Me, I just try to talk about caterpillars.

TimT said...

You are wise indeed, Alexis. I find that the class system is rather more exaggerated in Melbourne than Sydney, for some reason. I think up until quite recently the term 'Bogan' - which I admit I had never really heard until moving here - was solely derogatory, and I have seen it used in this sense, quite openly, in The Age.

All of which makes me feel a tad ashamed for perpetuating such a term myself.

alexis said...

That's very interesting, what you say about class difference being more overt in the 'Bourn. I wonder what that's about. Not that Sydney is especially free of folk seizing each other up on the basis of their accents, their shoes, their high schools, daddy's job, etc. Further research in order.

Adrian said...

Incroyable! Chenille denotes a loud insect, and The Captain & Tenille sound like one.

alexis said...

Haw haw haw.

lucy tartan said...

The blogger who writes A Wild Young Under-Whimsy did her Masters about the Bogan phenomenon.

I'm not a native Melbournite but my partner is and after fifteen years parts of our brains have fused. I think it's descriptive of really crass philistinism - one notch down from yobbishness. Seems to me it's more tied to behaviour than to socioeconomic markers.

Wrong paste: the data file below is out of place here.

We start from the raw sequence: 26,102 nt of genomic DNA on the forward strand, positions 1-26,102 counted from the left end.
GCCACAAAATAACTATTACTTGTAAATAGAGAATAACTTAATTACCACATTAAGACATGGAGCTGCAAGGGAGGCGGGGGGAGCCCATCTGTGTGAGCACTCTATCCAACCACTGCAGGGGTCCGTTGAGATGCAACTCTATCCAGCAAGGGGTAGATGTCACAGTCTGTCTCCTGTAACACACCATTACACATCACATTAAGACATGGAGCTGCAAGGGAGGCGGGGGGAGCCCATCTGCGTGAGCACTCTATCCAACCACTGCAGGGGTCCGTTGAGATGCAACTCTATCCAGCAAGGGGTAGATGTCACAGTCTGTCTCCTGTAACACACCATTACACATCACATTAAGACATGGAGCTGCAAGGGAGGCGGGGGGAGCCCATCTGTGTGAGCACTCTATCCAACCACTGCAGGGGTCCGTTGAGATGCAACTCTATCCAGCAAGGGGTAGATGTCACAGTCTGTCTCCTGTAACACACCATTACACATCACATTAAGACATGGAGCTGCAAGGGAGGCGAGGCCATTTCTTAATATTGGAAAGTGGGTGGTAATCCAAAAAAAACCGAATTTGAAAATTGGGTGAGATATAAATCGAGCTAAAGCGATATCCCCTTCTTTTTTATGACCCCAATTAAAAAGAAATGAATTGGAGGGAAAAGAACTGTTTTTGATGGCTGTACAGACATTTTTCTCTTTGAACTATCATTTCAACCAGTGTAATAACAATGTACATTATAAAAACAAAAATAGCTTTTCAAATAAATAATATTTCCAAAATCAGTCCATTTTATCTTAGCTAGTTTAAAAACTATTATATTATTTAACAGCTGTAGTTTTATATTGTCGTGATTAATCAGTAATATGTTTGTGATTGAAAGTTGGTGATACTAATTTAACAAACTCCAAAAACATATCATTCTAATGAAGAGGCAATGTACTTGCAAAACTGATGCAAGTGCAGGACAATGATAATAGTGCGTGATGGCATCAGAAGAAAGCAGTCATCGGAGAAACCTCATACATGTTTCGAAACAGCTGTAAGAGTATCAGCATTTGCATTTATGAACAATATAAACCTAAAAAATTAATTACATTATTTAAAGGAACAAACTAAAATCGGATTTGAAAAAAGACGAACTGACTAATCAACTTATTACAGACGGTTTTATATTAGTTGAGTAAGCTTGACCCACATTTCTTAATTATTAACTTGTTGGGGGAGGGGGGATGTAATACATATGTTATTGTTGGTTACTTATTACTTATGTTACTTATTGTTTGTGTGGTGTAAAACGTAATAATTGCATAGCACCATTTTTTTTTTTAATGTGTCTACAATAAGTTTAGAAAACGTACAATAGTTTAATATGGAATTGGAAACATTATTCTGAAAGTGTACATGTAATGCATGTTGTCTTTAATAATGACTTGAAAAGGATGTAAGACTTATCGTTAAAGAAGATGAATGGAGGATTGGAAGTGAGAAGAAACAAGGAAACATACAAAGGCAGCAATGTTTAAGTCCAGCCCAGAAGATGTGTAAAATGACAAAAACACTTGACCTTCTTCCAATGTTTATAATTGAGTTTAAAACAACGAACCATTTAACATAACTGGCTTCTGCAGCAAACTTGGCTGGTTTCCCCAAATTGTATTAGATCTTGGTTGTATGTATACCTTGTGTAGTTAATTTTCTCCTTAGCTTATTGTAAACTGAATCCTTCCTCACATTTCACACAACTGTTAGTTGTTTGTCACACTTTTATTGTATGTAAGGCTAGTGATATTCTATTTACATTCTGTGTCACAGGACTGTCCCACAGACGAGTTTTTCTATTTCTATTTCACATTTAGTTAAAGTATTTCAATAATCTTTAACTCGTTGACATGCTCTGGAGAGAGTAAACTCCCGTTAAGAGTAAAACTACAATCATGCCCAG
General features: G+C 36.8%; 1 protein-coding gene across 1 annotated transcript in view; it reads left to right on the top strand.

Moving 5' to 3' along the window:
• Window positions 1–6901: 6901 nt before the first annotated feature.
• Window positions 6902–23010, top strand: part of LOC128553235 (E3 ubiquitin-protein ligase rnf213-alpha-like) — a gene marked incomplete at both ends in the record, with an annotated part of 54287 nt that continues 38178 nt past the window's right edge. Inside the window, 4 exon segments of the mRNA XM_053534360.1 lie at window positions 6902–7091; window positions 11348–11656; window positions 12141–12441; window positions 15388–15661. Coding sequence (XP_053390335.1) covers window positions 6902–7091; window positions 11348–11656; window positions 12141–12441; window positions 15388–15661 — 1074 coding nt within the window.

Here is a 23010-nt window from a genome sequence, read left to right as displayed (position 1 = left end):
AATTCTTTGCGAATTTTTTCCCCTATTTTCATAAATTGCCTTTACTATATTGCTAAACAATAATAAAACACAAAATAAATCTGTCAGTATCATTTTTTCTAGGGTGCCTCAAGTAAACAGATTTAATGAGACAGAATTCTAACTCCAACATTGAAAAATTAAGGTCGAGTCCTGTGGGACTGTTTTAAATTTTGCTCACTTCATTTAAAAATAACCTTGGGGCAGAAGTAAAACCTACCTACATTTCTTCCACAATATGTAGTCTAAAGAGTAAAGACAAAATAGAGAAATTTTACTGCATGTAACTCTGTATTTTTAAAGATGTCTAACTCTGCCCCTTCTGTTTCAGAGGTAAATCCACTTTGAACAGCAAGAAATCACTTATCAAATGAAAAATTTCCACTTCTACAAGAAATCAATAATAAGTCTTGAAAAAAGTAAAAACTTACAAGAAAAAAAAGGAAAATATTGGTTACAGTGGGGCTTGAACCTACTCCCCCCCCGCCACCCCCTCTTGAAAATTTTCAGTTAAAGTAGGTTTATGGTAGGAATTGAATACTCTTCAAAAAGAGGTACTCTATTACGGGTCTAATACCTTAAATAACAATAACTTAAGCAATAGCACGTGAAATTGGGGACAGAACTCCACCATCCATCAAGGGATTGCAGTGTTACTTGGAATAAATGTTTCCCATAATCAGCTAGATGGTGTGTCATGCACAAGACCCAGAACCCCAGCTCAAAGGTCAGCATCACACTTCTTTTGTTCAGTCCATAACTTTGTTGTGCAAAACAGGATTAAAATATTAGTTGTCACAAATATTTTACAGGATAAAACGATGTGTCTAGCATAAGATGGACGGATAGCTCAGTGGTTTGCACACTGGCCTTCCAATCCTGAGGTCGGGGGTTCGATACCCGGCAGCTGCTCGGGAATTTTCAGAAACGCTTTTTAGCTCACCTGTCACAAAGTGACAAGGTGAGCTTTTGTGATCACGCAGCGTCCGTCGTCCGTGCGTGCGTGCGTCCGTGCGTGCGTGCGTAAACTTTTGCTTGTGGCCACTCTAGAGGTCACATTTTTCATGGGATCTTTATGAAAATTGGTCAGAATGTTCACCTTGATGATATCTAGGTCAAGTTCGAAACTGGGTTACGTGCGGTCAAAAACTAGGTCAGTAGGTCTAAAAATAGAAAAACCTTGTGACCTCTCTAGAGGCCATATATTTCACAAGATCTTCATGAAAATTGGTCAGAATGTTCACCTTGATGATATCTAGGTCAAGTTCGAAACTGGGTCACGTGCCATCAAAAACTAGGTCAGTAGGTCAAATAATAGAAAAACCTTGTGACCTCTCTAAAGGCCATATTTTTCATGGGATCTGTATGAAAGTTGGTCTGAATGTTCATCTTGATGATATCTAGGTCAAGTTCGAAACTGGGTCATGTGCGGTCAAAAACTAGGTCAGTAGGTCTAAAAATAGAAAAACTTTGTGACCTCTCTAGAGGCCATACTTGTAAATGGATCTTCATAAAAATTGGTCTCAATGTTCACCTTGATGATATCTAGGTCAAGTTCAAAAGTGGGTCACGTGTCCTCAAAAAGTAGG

alexis said...

That's what I call a masters thesis! Does she do public readings? I should come along some time.

I'm not sure about the distinction you make between behaviour and socio-economic markers. Aren't the most impressive socio-economic markers the behavioural ones? Like calling your kid "Chenille", as per the parents of Tim's (I assume, fictitious) "bogan neighbour".

lucy tartan said...

According to most economists everything is a socioeconomic marker. Especially names; especially the degree of deviation from traditional spellings they exhibit.

I just meant that the word I mumble under my breath is more likely to be 'bogan' when I hear some fool gunning his car up my street, or when a pack of guffawing teenagagers chase each other through the cinema in the middle of a movie, than when I see what the teenagers are wearing or what sort of car Mr In A Hurry is driving.

alexis said...

Oh, gotcha. "Behaviour" as in "behaviour", rather than "behaviour" as in "stuff that gets documented by ethnographer in pith helmet". In the case of the young folk playing British bulldog during your movie, I'd be tempted to do more than mutter under my breath. You're a veritable model of restraint, Lucy T.

TimT said...

There are several blogs and forums that use the title 'bogan' as a form of self-identification, which does imply that 'bogan' is a word you can grow into as well as be defined by. Same with Yobbo, actually...

Strangely, Mel even does public performances. They're good, too! I was lucky enough to see her perform at the comedy festival two years ago.

And yeah, you caught me out. The bogan neighbours were fictitious ...

St John Nottlesby said...

Playing British bulldog? Come now, Mrs Thatcher so seldom takes in a flick these days that, yea verily, it's a gala occasion for even the least politically aware amongst us.

As for ethnographers in pith helmets, well, wots wrong wiv 'em, I say!